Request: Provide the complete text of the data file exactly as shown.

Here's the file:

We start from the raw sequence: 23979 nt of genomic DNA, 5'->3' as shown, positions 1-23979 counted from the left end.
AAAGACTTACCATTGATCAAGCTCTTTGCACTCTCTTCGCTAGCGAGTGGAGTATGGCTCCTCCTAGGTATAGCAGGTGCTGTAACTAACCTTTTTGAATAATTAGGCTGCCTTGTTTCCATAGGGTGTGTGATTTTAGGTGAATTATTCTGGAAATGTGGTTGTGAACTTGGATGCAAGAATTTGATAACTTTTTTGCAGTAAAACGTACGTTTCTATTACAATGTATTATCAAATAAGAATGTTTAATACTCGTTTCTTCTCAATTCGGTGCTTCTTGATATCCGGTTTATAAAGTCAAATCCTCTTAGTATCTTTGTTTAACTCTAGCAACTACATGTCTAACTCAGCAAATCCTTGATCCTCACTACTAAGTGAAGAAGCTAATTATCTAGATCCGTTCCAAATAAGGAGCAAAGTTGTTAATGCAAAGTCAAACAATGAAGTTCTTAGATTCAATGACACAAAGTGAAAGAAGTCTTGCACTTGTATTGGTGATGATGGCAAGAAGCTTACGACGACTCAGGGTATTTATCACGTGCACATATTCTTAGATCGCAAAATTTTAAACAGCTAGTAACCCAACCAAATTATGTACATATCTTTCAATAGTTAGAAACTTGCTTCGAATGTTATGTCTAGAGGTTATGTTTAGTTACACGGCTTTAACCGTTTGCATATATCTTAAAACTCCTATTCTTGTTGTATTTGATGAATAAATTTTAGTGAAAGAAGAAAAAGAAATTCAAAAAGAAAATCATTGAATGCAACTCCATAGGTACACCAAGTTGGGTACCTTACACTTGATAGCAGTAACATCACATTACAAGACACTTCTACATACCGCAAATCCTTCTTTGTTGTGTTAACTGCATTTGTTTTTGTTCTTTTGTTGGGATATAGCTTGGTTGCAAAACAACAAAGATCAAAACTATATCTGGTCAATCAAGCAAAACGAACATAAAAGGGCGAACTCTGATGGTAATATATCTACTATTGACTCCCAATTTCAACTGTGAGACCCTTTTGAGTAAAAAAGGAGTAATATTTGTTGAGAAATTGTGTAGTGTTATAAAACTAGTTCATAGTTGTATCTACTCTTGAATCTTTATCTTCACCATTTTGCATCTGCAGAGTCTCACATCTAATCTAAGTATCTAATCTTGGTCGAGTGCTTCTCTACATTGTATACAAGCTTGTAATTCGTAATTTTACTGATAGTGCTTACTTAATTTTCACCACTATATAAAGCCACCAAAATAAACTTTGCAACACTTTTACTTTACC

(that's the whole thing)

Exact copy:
We start from the raw sequence: 23979 nt of genomic DNA, 5'->3' as shown, positions 1-23979 counted from the left end.
AAAGACTTACCATTGATCAAGCTCTTTGCACTCTCTTCGCTAGCGAGTGGAGTATGGCTCCTCCTAGGTATAGCAGGTGCTGTAACTAACCTTTTTGAATAATTAGGCTGCCTTGTTTCCATAGGGTGTGTGATTTTAGGTGAATTATTCTGGAAATGTGGTTGTGAACTTGGATGCAAGAATTTGATAACTTTTTTGCAGTAAAACGTACGTTTCTATTACAATGTATTATCAAATAAGAATGTTTAATACTCGTTTCTTCTCAATTCGGTGCTTCTTGATATCCGGTTTATAAAGTCAAATCCTCTTAGTATCTTTGTTTAACTCTAGCAACTACATGTCTAACTCAGCAAATCCTTGATCCTCACTACTAAGTGAAGAAGCTAATTATCTAGATCCGTTCCAAATAAGGAGCAAAGTTGTTAATGCAAAGTCAAACAATGAAGTTCTTAGATTCAATGACACAAAGTGAAAGAAGTCTTGCACTTGTATTGGTGATGATGGCAAGAAGCTTACGACGACTCAGGGTATTTATCACGTGCACATATTCTTAGATCGCAAAATTTTAAACAGCTAGTAACCCAACCAAATTATGTACATATCTTTCAATAGTTAGAAACTTGCTTCGAATGTTATGTCTAGAGGTTATGTTTAGTTACACGGCTTTAACCGTTTGCATATATCTTAAAACTCCTATTCTTGTTGTATTTGATGAATAAATTTTAGTGAAAGAAGAAAAAGAAATTCAAAAAGAAAATCATTGAATGCAACTCCATAGGTACACCAAGTTGGGTACCTTACACTTGATAGCAGTAACATCACATTACAAGACACTTCTACATACCGCAAATCCTTCTTTGTTGTGTTAACTGCATTTGTTTTTGTTCTTTTGTTGGGATATAGCTTGGTTGCAAAACAACAAAGATCAAAACTATATCTGGTCAATCAAGCAAAACGAACATAAAAGGGCGAACTCTGATGGTAATATATCTACTATTGACTCCCAATTTCAACTGTGAGACCCTTTTGAGTAAAAAAGGAGTAATATTTGTTGAGAAATTGTGTAGTGTTATAAAACTAGTTCATAGTTGTATCTACTCTTGAATCTTTATCTTCACCATTTTGCATCTGCAGAGTCTCACATCTAATCTAAGTATCTAATCTTGGTCGAGTGCTTCTCTACATTGTATACAAGCTTGTAATTCGTAATTTTACTGATAGTGCTTACTTAATTTTCACCACTATATAAAGCCACCAAAATAAACTTTGCAACACTTTTACTTTACC